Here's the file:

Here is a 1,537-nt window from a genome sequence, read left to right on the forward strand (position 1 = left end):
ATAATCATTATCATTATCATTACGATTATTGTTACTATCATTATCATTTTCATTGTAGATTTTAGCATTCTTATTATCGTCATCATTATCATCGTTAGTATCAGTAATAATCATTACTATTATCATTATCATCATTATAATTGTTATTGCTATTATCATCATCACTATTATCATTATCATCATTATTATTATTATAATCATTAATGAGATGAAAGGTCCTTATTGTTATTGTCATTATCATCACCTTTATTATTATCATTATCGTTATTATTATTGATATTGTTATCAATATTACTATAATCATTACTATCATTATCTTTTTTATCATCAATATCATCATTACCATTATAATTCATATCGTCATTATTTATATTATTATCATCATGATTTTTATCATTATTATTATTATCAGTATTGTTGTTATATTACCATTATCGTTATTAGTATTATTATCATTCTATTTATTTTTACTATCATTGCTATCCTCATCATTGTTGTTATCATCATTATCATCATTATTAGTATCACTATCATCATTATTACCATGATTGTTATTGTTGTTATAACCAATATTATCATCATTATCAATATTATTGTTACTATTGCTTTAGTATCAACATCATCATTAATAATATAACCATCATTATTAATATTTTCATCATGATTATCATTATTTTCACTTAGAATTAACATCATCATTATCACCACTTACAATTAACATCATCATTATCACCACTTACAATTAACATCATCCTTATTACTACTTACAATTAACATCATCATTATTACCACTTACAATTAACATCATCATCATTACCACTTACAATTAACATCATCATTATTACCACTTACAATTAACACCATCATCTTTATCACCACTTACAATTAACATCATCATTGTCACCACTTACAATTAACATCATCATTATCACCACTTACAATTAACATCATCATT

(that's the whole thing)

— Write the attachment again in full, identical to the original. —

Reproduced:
Here is a 1,537-nt window from a genome sequence, read left to right on the forward strand (position 1 = left end):
ATAATCATTATCATTATCATTACGATTATTGTTACTATCATTATCATTTTCATTGTAGATTTTAGCATTCTTATTATCGTCATCATTATCATCGTTAGTATCAGTAATAATCATTACTATTATCATTATCATCATTATAATTGTTATTGCTATTATCATCATCACTATTATCATTATCATCATTATTATTATTATAATCATTAATGAGATGAAAGGTCCTTATTGTTATTGTCATTATCATCACCTTTATTATTATCATTATCGTTATTATTATTGATATTGTTATCAATATTACTATAATCATTACTATCATTATCTTTTTTATCATCAATATCATCATTACCATTATAATTCATATCGTCATTATTTATATTATTATCATCATGATTTTTATCATTATTATTATTATCAGTATTGTTGTTATATTACCATTATCGTTATTAGTATTATTATCATTCTATTTATTTTTACTATCATTGCTATCCTCATCATTGTTGTTATCATCATTATCATCATTATTAGTATCACTATCATCATTATTACCATGATTGTTATTGTTGTTATAACCAATATTATCATCATTATCAATATTATTGTTACTATTGCTTTAGTATCAACATCATCATTAATAATATAACCATCATTATTAATATTTTCATCATGATTATCATTATTTTCACTTAGAATTAACATCATCATTATCACCACTTACAATTAACATCATCATTATCACCACTTACAATTAACATCATCCTTATTACTACTTACAATTAACATCATCATTATTACCACTTACAATTAACATCATCATCATTACCACTTACAATTAACATCATCATTATTACCACTTACAATTAACACCATCATCTTTATCACCACTTACAATTAACATCATCATTGTCACCACTTACAATTAACATCATCATTATCACCACTTACAATTAACATCATCATT